A Japanese court on Tuesday ruled as unconstitutional the now-defunct eugenics protection law that authorized the government to stop people with disabilities from having children, but rejected a claim for damages sought by five people.

It was the sixth ruling in a series of similar lawsuits and the fourth declaring the obsolete law to be unconstitutional. Demands for compensation have been rejected in all the rulings on the grounds that the statute of limitations had expired 20 years after the forced surgeries.

The plaintiffs are planning to appeal the ruling, according to their lawyers.

Lawyers hold up banners outside the Kobe District Court on Aug. 3, 2021, against the court's ruling that rejected a claim for damages over the now-defunct eugenics protection law. (Kyodo)

On Tuesday, the Kobe District Court concluded that the law had deprived the plaintiffs of the opportunity to decide whether to give birth and raise a child.

"The purpose (of the law) was extremely inhumane and violated the Constitution, which holds the basic idea of respecting individuals," Presiding Judge Akiyoshi Koike said in handing down the ruling.

The five plaintiffs from Hyogo Prefecture -- two couples with hearing impairment and one woman with cerebral palsy -- had sought a total of 55 million yen ($504,000) in compensation from the government.

Of them, Kimiko Kobayashi, 88, was forced to abort her child and sterilized around 1960, according to the ruling. Yumi Suzuki, 65, underwent forced sterilization in 1968 at the age of 12 without any explanation.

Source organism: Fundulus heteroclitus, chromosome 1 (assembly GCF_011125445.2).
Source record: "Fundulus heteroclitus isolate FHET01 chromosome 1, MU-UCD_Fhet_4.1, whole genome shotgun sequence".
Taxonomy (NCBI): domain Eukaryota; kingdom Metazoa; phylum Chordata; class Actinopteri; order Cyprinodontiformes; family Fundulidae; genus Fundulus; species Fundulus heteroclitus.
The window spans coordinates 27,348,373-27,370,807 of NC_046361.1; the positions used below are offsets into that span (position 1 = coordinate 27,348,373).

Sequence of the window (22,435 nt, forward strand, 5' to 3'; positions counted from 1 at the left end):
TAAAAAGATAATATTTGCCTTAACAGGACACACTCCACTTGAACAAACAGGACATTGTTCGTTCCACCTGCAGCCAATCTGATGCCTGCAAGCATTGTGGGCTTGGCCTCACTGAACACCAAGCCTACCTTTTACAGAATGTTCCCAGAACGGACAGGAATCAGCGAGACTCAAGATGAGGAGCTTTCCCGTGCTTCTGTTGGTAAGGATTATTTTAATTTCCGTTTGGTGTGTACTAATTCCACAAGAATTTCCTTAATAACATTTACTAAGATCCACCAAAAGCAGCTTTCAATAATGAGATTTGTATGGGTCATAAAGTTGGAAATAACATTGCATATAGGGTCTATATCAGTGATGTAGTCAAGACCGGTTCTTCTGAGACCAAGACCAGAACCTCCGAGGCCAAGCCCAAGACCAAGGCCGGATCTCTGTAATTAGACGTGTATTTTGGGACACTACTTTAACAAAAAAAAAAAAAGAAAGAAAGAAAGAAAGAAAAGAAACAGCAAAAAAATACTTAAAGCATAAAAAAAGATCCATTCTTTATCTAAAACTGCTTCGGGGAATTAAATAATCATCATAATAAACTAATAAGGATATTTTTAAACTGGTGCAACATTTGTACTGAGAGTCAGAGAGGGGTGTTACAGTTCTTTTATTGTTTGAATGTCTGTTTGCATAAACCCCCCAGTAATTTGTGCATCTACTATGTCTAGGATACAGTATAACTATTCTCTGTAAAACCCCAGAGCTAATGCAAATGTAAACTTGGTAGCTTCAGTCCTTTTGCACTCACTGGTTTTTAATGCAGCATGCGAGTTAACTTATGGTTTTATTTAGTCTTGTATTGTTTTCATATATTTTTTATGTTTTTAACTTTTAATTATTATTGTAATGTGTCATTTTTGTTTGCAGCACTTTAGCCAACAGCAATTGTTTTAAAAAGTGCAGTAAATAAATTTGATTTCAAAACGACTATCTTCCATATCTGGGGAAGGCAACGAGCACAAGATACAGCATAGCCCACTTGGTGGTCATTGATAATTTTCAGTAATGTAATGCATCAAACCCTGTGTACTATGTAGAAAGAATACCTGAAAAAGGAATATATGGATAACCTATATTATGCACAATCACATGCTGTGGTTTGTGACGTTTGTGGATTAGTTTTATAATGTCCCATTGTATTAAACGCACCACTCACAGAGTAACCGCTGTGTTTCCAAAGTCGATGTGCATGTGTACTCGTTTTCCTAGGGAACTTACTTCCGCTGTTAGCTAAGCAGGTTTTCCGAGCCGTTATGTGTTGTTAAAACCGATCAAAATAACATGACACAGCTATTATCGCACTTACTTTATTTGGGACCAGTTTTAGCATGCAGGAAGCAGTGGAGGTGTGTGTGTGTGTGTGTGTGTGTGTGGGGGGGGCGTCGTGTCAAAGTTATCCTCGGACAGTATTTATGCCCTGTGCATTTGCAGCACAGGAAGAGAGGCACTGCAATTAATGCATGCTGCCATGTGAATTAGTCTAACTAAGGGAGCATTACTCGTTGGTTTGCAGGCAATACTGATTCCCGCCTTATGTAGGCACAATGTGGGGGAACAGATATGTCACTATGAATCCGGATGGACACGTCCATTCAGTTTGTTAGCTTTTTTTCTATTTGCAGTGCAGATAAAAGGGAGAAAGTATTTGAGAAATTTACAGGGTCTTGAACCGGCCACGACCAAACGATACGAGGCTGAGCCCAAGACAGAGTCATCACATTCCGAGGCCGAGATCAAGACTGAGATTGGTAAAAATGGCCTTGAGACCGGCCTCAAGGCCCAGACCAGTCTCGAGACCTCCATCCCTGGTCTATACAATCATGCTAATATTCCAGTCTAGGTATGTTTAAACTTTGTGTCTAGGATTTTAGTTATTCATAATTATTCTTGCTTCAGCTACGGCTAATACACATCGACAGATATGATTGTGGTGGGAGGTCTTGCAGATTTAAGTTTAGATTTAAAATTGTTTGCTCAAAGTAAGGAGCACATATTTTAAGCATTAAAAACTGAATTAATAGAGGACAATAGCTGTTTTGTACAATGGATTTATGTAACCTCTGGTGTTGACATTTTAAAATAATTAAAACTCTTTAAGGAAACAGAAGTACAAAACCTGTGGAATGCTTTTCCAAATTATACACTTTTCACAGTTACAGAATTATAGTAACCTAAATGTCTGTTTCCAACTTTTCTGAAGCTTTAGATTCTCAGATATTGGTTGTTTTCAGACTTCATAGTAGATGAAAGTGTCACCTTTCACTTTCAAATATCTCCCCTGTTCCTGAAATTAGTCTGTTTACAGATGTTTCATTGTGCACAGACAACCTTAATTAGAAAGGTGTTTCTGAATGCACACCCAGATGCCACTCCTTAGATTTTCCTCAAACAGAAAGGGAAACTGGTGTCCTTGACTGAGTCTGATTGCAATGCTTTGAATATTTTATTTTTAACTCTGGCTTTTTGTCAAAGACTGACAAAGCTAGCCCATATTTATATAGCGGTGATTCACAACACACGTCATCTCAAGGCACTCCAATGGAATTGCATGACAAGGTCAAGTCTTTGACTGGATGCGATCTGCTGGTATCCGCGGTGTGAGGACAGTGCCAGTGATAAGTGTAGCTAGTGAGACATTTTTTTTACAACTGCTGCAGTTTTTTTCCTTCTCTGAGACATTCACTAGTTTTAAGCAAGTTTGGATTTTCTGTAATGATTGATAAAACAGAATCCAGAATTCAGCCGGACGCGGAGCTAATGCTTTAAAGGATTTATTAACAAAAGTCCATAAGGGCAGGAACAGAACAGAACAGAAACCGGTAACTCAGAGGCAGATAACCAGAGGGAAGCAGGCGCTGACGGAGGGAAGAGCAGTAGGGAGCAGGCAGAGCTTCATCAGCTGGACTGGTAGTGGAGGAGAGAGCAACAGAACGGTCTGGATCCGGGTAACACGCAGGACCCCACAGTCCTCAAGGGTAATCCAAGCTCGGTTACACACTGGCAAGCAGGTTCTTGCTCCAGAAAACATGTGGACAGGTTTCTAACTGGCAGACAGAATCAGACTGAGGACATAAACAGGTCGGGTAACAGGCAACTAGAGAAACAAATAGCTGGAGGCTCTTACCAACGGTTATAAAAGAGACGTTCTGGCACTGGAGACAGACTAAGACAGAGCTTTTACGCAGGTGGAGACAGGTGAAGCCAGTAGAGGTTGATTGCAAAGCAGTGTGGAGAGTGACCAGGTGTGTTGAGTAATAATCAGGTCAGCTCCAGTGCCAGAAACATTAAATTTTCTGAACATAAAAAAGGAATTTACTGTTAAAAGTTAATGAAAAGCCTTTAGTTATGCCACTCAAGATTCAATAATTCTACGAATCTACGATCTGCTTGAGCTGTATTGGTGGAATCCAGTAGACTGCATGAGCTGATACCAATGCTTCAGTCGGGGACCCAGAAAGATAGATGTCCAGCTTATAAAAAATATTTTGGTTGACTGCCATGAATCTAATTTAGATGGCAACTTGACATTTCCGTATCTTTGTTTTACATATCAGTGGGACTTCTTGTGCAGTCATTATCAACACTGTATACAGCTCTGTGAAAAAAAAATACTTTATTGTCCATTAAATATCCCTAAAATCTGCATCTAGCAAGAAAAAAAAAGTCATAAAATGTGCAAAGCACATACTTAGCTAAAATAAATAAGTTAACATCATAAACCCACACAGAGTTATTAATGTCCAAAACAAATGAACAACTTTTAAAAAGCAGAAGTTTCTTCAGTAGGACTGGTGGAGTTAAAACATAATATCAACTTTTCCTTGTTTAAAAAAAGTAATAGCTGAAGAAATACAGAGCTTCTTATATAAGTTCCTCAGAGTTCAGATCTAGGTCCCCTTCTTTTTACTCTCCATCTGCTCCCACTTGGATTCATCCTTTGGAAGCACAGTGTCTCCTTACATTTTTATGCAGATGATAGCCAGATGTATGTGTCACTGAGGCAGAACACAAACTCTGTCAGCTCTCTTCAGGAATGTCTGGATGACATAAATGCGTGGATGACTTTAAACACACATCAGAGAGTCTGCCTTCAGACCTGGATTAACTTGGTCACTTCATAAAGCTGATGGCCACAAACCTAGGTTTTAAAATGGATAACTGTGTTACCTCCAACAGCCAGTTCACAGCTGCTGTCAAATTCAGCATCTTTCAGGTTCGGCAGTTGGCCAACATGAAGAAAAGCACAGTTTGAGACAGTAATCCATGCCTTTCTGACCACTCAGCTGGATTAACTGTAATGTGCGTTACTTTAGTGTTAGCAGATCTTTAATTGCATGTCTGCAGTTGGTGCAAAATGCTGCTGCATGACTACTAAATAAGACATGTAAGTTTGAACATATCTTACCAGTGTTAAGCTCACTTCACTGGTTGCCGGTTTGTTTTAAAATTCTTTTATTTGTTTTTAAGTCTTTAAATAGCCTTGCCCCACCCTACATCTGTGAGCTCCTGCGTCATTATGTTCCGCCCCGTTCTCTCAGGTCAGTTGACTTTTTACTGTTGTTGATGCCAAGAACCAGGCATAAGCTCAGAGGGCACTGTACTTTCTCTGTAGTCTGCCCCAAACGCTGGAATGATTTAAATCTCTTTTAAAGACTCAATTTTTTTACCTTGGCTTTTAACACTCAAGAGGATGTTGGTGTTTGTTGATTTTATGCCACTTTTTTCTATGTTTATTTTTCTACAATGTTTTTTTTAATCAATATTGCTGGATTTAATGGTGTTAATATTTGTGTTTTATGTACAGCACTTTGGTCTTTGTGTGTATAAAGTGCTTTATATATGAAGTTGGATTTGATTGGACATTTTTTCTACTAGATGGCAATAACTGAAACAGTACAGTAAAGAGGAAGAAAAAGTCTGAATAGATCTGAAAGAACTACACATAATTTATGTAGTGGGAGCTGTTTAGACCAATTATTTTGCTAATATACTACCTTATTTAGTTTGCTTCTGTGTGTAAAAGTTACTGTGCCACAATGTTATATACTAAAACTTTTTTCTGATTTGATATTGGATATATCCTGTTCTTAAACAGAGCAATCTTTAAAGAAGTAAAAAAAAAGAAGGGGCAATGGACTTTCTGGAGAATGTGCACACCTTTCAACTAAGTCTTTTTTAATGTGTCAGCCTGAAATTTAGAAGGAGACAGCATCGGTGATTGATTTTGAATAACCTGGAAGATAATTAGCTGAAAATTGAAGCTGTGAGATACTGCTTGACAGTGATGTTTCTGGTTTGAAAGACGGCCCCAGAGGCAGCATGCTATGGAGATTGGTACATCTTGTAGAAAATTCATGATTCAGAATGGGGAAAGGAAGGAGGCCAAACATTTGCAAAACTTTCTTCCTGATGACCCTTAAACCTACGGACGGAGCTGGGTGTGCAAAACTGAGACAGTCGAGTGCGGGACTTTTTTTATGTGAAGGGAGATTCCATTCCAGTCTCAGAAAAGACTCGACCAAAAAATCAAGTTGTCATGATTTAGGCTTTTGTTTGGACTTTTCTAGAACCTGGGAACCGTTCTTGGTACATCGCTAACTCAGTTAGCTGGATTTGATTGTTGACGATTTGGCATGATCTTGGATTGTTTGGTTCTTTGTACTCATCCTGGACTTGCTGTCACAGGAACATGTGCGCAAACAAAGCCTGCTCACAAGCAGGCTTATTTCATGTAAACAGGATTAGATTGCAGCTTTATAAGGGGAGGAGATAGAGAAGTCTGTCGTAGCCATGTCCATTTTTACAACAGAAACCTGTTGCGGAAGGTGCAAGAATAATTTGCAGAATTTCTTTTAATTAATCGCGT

About 25,000 people with disabilities were sterilized under the law, including around 16,500 who were operated on without their consent, according to government data.

After neglecting the issue for years, Japan's parliament enacted legislation in April 2019 to pay 3.2 million yen in state compensation to each person who underwent forced sterilization, but there was a backlash over the uniform amount, among other reasons.

The latest ruling comes amid expectations among those affected by the 1948 law and their supporters that the ongoing Tokyo Olympics would provide the impetus necessary to resolve the issue if it captures the attention of foreign media.

In 1994, a disabled Japanese woman called for abolishing the law at the U.N.-coordinated International Conference on Population and Development held in Egypt, which became a catalyst for its abolition two years later.

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